## DIMACS TR: 2005-13

##
Controlled Linear Programming for Infinite Games

### Authors: Henrik Bjorklund, Ola Svensson and Sergei Vorobyov

**
ABSTRACT
**

We investigate the CONTROLLED LINEAR PROGRAMMING PROBLEM (CLPP), a new
combinatorial optimization problem nicely merging linear programming with games.
In a system of linear constraints of the form
$x_i \leq p^j_i(\overline x) + w^j_i$
where $p^j_i$ are linear homogeneous polynomials with nonnegative coefficients and $w^j_i \in R$,
some variables are distinguished as
\emph{controlled} and we want to select \emph{exactly one} constraint
for each controlled variable to make max$\sum x_i$, subject to the
remaining constraints, as large as possible (over all possible such
selections). We suggest a number of iterative strategy improvement
policies, simplexlike and interiorpoint. For many important cases
we prove optimality conditions (when a local optimum is global),
describe a number of combinatorial randomized \emph{subexponential}
algorithms, and show that the decision version of the problem is
in $NP \bigcap coNP$.
It turns out that the wellknown mean payoff, discounted payoff, simple stochastic,
and parity games, as well as the recent LongestShortest Paths (LSP) problem [10] (all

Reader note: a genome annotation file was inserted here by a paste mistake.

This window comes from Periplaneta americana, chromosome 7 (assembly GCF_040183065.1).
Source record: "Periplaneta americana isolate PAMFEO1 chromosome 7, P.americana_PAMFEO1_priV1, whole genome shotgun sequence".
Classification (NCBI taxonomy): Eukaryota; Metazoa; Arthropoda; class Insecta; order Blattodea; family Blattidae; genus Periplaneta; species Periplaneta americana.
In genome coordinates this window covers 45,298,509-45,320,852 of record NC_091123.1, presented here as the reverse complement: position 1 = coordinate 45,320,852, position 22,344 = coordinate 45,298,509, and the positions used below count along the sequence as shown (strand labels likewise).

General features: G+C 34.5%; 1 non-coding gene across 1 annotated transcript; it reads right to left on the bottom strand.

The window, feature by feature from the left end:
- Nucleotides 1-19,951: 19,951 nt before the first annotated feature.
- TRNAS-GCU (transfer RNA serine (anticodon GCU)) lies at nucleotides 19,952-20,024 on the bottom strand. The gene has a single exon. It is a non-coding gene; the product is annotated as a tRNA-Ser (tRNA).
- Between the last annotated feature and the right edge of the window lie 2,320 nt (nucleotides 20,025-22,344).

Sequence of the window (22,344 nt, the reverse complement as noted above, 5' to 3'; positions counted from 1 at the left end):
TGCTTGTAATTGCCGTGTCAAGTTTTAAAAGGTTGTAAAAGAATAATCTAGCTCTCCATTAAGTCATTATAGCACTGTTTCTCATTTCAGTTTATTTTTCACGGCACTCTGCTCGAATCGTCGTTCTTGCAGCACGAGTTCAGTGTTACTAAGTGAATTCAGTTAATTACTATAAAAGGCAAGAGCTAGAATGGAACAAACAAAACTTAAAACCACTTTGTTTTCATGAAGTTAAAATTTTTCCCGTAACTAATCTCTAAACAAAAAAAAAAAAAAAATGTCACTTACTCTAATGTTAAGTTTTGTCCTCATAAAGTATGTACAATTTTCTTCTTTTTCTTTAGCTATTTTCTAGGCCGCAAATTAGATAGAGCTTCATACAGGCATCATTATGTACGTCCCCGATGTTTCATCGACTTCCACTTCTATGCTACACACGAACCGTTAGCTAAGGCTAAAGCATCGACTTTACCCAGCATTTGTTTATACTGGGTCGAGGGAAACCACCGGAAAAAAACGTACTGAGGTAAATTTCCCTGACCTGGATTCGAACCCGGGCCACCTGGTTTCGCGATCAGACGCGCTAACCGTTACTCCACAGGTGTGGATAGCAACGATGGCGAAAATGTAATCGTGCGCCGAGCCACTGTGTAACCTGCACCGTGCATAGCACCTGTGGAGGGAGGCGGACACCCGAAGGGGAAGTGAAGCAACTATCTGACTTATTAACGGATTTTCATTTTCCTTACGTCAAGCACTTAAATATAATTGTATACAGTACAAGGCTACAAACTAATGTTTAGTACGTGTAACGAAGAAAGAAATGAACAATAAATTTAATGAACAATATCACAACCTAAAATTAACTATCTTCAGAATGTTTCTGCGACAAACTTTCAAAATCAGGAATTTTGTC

in $NP\bigcap coNP$, unknown to be in P) are easily reducible to the CLPP. This suggests
a simplifying and unifying view of all these games as particular restricted instances
of the CLPP, one of the "most general" problems in $NP \bigcap coNP$ to which all the
known games in the class reduce (in certain sense "complete" in the class). We show
that a slight generalization of the CLPP allowing for negative coefficients in the
constraint polynomials $p^j_i$ is NPhard. So are the controlled versions of many
other polynomial optimization problems, like MAXIMUM FLOW.

The simple algebraic and combinatorial structure of the CLPP unifies and gives
insights into algorithmic and complexitytheoretic properties of infinite games,
and is amenable to the powerful tools from combinatorial and polyhedral optimization,
as well as linear programming. In this paper we investigate boundedness, CLPP
duality, stability, optimality conditions, correctness of subexponential algorithms,
and conditions for $NP \bigcap coNP$membership. In particular, strong duality
implies $NP \bigcap coNP$membership, polynomial optimality conditions, and strongly
subexponential algorithms.

Paper Available at:
ftp://dimacs.rutgers.edu/pub/dimacs/TechnicalReports/TechReports/2005/2005-13.ps.gz

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